TRUETIGER1 writes:

The best shake-up would be to replace Swofford with someone competent.

YabbaDaboDooDoo writes:

in response to TigerFan95:

What's happening here is that the powers that be know that the new 4 team playoff system that goes into effect next year will eventually be expanded. The ideal set-up would be a playoff consisting of all the major conference champions, however there are currently 10 major conferences and you can't have a 10 team playoff. You have to have 2,4,8,16,32, etc. 2 & 4 teams is not enough because you leave too many teams out and 16 & 32 is too many because it means too many weeks of playoffs. That leaves 8 teams as the ideal number, but like I stated earlier there are 10 conferences. The solution? Two conferences need to be eliminated. What Swofford is proposing is a rule change that would allow the 8 strongest conferences to gobble up the 2 weakest--most likely the American Conference and the Mountain West-- and still be able to maintain traditional inter-conference rivalries.

This has absolutely nothing to do with the national championship playoff. First, there are not 10 major conferences. There's 5 (ACC, B1G, Big12, PAC12, SEC), that's it. A team currently outside of those 5 conferences has not won a national championship since Notre Dame in 1988 and before that BYU in 1984. Those 5 conferences are not going to give East Carolina an automatic spot in a national championship playoff. Will not happen and you can take that to the bank. There will not be a conference champion requirement for a playoff. The best 4 or 8 teams will be in a playoff regardless of conference.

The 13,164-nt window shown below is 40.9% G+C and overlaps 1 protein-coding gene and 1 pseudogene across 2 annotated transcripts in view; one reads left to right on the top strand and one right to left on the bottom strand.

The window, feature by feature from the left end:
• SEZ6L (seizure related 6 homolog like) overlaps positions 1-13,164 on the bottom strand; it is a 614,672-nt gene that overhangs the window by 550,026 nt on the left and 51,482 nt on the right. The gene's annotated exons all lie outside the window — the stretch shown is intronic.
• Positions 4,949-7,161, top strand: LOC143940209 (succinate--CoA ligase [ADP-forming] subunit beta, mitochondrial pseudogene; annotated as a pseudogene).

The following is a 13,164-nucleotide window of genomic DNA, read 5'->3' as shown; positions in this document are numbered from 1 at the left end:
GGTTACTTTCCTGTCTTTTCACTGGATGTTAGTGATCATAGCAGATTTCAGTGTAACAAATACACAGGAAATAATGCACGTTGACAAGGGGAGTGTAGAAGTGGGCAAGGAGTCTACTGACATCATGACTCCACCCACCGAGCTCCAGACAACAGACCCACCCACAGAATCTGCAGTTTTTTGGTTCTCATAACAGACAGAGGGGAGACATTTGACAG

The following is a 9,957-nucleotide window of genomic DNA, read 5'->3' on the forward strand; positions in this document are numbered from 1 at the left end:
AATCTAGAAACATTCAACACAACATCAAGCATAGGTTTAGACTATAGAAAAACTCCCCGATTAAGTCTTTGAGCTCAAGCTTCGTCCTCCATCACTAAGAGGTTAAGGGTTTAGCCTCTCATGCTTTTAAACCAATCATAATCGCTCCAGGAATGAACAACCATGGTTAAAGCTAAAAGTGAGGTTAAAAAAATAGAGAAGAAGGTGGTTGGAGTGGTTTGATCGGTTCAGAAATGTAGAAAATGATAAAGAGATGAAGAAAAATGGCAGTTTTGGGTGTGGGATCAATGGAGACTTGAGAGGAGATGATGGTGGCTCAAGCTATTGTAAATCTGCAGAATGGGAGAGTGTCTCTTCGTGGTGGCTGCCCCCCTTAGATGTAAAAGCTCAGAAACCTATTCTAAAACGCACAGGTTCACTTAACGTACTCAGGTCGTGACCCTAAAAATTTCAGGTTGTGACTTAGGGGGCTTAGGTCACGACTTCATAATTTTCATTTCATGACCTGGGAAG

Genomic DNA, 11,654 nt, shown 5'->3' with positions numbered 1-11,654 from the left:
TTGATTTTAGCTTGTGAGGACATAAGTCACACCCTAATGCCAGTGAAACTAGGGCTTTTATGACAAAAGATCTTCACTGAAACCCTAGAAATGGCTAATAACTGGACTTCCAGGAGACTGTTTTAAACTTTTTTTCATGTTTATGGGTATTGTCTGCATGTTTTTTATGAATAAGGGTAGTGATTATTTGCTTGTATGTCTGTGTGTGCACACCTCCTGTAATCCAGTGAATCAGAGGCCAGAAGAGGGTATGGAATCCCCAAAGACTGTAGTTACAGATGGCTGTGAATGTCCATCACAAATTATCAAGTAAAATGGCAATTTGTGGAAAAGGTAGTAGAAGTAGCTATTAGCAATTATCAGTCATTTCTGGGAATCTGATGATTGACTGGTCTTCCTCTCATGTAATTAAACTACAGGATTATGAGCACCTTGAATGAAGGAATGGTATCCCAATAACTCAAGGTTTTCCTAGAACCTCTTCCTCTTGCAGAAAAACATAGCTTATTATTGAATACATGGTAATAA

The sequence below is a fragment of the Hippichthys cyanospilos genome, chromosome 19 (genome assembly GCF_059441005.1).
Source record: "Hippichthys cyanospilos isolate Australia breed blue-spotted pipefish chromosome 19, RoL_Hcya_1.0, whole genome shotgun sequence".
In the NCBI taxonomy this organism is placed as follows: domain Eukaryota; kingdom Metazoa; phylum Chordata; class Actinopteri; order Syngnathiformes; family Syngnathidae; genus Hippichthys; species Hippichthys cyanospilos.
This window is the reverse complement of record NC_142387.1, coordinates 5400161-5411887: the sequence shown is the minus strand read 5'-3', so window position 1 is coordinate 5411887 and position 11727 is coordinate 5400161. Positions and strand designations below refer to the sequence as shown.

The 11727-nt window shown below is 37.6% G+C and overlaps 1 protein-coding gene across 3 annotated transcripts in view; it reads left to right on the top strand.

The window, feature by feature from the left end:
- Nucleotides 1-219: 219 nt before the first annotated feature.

This has to do with scheduling/recruiting, Notre Dame, and TV. Eliminating this requirement means you play everyone in the conference more often. For example if you're Clemson and you want to recruit in talent-rich Miami, it certainly helps you to be able to guarantee a road game against Miami for family and friends to go to. You haven't played against Miami in Miami since 2009 and won't play Miami in Miami again until 2015. The only way you go to Miami is the Orange Bowl. How nice would it be to always have 1 and possibly 2 games in Miami in a given 4-year period? That helps Clemson recruit across the entire ACC geographic footprint. The other thing driving this is TV. Flexibility in scheduling is more attractive to TV networks which means that TV revenue could go up. And then there's Notre Dame. The ACC is betting on the Notre Dame cash cow eventually coming on board and if an ACC championship is contingent on 2 even divisions then something else will have to be done.